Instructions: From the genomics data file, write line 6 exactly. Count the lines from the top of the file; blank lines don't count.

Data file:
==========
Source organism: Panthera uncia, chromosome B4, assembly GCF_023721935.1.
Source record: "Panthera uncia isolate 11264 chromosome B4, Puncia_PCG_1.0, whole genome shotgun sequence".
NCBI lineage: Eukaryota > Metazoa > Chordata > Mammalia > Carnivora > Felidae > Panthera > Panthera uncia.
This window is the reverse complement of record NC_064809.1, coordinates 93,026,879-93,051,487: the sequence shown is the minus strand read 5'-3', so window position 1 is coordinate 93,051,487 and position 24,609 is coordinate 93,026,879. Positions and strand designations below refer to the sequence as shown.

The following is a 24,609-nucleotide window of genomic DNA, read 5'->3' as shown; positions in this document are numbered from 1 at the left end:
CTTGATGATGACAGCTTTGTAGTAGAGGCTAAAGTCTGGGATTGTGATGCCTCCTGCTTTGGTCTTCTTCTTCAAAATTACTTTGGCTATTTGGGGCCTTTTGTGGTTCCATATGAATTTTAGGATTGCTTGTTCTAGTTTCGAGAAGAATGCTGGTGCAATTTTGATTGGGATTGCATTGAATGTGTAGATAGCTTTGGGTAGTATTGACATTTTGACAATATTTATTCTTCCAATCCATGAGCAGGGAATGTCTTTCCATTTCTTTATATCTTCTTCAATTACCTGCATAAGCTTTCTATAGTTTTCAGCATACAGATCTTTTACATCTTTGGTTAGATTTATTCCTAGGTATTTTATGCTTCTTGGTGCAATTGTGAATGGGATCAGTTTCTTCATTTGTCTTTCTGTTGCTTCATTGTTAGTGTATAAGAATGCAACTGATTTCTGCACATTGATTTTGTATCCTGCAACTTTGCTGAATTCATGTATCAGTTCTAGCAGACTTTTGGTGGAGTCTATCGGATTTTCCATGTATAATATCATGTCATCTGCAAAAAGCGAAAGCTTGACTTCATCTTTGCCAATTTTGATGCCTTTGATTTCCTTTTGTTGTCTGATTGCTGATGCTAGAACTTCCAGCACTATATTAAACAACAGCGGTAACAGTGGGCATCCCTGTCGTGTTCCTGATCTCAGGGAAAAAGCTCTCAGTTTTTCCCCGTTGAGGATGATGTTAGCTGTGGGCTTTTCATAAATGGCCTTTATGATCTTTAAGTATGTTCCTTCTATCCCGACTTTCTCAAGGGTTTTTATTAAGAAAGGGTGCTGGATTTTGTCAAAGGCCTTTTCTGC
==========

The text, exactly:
CTTGATGATGACAGCTTTGTAGTAGAGGCTAAAGTCTGGGATTGTGATGCCTCCTGCTTTGGTCTTCTTCTTCAAAATTACTTTGGCTATTTGGGGCCTTTTGTGGTTCCATATGAATTTTAGGATTGCTTGTTCTAGTTTCGAGAAGAATGCTGGTGCAATTTTGATTGGGATTGCATTGAATGTGTAGATAGCTTTGGGTAGTATTGACATTTTGACAATATTTATTCTTCCAATCCATGAGCAGGGAATGTCTTTCCATTTCTTTATATCTTCTTCAATTACCTGCATAAGCTTTCTATAGTTTTCAGCATACAGATCTTTTACATCTTTGGTTAGATTTATTCCTAGGTATTTTATGCTTCTTGGTGCAATTGTGAATGGGATCAGTTTCTTCATTTGTCTTTCTGTTGCTTCATTGTTAGTGTATAAGAATGCAACTGATTTCTGCACATTGATTTTGTATCCTGCAACTTTGCTGAATTCATGTATCAGTTCTAGCAGACTTTTGGTGGAGTCTATCGGATTTTCCATGTATAATATCATGTCATCTGCAAAAAGCGAAAGCTTGACTTCATCTTTGCCAATTTTGATGCCTTTGATTTCCTTTTGTTGTCTGATTGCTGATGCTAGAACTTCCAGCACTATATTAAACAACAGCGGTAACAGTGGGCATCCCTGTCGTGTTCCTGATCTCAGGGAAAAAGCTCTCAGTTTTTCCCCGTTGAGGATGATGTTAGCTGTGGGCTTTTCATAAATGGCCTTTATGATCTTTAAGTATGTTCCTTCTATCCCGACTTTCTCAAGGGTTTTTATTAAGAAAGGGTGCTGGATTTTGTCAAAGGCCTTTTCTGC